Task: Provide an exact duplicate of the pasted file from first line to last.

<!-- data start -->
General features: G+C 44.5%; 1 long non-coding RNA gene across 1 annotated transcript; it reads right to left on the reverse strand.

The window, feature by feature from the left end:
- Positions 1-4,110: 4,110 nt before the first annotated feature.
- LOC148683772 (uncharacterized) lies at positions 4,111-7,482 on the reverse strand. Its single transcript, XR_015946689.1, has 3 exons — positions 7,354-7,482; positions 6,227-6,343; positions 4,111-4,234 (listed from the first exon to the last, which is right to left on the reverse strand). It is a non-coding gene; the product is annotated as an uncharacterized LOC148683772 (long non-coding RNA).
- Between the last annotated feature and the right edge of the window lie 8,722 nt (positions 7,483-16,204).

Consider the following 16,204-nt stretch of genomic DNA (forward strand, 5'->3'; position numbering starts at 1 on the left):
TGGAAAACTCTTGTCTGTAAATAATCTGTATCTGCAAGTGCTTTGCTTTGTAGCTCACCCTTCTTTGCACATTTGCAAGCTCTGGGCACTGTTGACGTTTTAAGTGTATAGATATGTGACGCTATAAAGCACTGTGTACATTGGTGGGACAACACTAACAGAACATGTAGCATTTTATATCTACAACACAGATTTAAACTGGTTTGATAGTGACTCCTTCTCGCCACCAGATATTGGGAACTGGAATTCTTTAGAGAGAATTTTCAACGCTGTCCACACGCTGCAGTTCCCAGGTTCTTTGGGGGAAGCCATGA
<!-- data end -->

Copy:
General features: G+C 44.5%; 1 long non-coding RNA gene across 1 annotated transcript; it reads right to left on the reverse strand.

The window, feature by feature from the left end:
- Positions 1-4,110: 4,110 nt before the first annotated feature.
- LOC148683772 (uncharacterized) lies at positions 4,111-7,482 on the reverse strand. Its single transcript, XR_015946689.1, has 3 exons — positions 7,354-7,482; positions 6,227-6,343; positions 4,111-4,234 (listed from the first exon to the last, which is right to left on the reverse strand). It is a non-coding gene; the product is annotated as an uncharacterized LOC148683772 (long non-coding RNA).
- Between the last annotated feature and the right edge of the window lie 8,722 nt (positions 7,483-16,204).

Consider the following 16,204-nt stretch of genomic DNA (forward strand, 5'->3'; position numbering starts at 1 on the left):
TGGAAAACTCTTGTCTGTAAATAATCTGTATCTGCAAGTGCTTTGCTTTGTAGCTCACCCTTCTTTGCACATTTGCAAGCTCTGGGCACTGTTGACGTTTTAAGTGTATAGATATGTGACGCTATAAAGCACTGTGTACATTGGTGGGACAACACTAACAGAACATGTAGCATTTTATATCTACAACACAGATTTAAACTGGTTTGATAGTGACTCCTTCTCGCCACCAGATATTGGGAACTGGAATTCTTTAGAGAGAATTTTCAACGCTGTCCACACGCTGCAGTTCCCAGGTTCTTTGGGGGAAGCCATGA